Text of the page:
Fairy tales speak to us on a primitive level, according to Carl Jung, who interpreted the stories as symbols in the collective unconscious. Stephen Sondheim and James Lapine took a deliberately Jungian approach when they created their award-winning musical Into the Woods.
U.S. Attorney Barry Grissom holds news conference on Friday, April 10, 2015 at the Federal Courthouse in Kansas City, Kan. John T. Booker was charged Friday with attempting to use a weapon of mass destruction, attempting to damage property by means of an explosive and attempting to provide material support to the terrorist group. Grissom says Booker was arrested Friday near Manhattan, Kan., about 100 miles west of Kansas City.
Credit AP Photo/The Kansas City Star, John Sleezer
Update: A top federal prosecutor for Kansas has also charged another Topeka man, Alexander E. Blair, 28, with failing to report Booker's plans to authorities. The complaint alleges that Blair and Booker shared some "extremist views" and that Blair loaned Booker money to rent space to build and store a bomb.
Ride-hailing company Uber is increasing its lobbying efforts to persuade Governor Sam Brownback to veto a bill Uber says will force it to leave the state.
The bill would increase the insurance requirements for Uber drivers and force them to undergo background checks through the Kansas Bureau of Investigation. Uber connects drivers and riders through a mobile app.
The company has arranged for a truck with a sign saying, "SB 117 Destroys Kansas Jobs" to circle downtown Topeka since the bill passed the Legislature.
Voters in Wichita have approved a referendum aimed at lessening the penalty for first-time possession of small amounts of marijuana. State law enforces a $2,500 fine and up to one year in jail. The new city ordinance would only impose a $50 fine and no jail time. But it’s not clear whether the city is able to move forward with the change. KMUW’s Sean Sandefur reports…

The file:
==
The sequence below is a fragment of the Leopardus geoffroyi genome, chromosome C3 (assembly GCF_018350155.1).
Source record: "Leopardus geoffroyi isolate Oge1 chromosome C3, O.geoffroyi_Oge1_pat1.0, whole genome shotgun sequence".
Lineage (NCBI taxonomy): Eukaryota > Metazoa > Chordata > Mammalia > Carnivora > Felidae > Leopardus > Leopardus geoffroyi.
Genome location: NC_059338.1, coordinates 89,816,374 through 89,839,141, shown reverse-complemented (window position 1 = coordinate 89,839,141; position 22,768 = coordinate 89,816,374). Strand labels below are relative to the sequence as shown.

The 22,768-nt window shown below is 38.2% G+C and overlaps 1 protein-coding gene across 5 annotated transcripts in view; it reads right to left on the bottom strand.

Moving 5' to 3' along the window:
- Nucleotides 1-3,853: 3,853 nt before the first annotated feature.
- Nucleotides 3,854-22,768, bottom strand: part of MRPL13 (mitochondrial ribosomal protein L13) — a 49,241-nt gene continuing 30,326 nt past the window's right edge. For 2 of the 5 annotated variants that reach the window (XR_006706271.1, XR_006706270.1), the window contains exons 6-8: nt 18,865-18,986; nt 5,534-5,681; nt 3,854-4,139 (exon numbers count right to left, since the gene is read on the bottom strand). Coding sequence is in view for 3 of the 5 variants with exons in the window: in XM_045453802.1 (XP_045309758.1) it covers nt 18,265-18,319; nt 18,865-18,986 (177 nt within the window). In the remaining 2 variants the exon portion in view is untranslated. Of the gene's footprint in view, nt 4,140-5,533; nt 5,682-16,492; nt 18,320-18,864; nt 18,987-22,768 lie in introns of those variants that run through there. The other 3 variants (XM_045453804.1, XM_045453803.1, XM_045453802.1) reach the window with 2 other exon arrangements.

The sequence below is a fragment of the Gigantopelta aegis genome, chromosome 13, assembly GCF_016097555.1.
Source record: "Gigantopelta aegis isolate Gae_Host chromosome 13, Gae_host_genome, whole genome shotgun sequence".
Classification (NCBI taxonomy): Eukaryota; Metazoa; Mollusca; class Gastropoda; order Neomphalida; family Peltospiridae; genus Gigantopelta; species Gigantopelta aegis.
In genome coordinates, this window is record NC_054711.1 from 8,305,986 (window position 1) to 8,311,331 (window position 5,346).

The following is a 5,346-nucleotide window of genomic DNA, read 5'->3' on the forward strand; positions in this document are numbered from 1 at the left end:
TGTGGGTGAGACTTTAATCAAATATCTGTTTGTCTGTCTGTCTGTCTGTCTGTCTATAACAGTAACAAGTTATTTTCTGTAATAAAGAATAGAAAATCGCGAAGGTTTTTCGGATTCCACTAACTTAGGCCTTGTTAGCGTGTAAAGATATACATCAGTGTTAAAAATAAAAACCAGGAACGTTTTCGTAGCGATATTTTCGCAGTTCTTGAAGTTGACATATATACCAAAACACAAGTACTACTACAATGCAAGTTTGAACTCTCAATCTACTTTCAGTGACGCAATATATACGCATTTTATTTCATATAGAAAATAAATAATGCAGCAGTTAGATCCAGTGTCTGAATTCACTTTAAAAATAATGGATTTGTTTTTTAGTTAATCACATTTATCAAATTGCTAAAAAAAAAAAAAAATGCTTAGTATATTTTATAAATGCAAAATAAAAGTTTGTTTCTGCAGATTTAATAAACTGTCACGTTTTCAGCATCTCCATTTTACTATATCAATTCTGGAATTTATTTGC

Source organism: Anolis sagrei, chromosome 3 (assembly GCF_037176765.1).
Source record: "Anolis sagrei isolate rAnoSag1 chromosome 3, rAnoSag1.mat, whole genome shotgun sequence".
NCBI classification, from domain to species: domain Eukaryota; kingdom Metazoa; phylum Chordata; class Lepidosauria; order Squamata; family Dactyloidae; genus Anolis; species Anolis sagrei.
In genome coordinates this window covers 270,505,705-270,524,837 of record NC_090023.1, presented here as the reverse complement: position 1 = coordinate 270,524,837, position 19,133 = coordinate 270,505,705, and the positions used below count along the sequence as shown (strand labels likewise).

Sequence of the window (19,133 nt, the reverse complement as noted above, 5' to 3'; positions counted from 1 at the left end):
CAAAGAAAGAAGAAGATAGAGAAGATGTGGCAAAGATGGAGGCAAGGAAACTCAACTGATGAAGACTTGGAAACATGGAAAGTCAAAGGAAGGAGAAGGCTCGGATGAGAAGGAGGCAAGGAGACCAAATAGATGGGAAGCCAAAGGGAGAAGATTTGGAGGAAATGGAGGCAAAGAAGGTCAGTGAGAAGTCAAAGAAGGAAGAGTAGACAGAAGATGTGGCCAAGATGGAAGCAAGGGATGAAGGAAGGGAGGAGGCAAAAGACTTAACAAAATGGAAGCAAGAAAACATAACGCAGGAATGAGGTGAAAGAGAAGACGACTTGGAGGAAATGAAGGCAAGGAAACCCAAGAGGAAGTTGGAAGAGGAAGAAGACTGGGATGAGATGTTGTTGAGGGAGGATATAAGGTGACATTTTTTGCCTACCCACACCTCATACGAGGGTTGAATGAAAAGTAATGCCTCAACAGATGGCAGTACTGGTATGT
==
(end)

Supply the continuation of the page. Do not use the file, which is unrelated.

On a bright, clear afternoon—just days before the general election—a handful of state officials gathered in front of the Sedgwick County Courthouse in downtown Wichita.
A nine-year legal battle waged by former aircraft workers, who claim they lost their jobs because of their age, may have come to an end after a federal judge blocked their attorney from appealing the court's dismissal of their remaining claims because the paperwork was filed too late. KMUW's Carla Eckels reports...
The age discrimination lawsuit was sparked by the 2005 sale of Boeing's Wichita commercial operations to the parent company of Spirit AeroSystems.
An Associated Press analysis shows that fewer Kansas veterans are experiencing long waits for care at VA hospitals and clinics than their counterparts in many other states.
At the state's 19 U.S. Department of Veterans Affairs facilities, 1.8 percent of appointments were delayed longer than 30 days from September to February. The national average was 2.8 percent.
But problems persist after a scandal led to a $16 billion law overhauling veterans' health care. Wait times didn't decline over the six months the AP examined. They actually increased in January and February.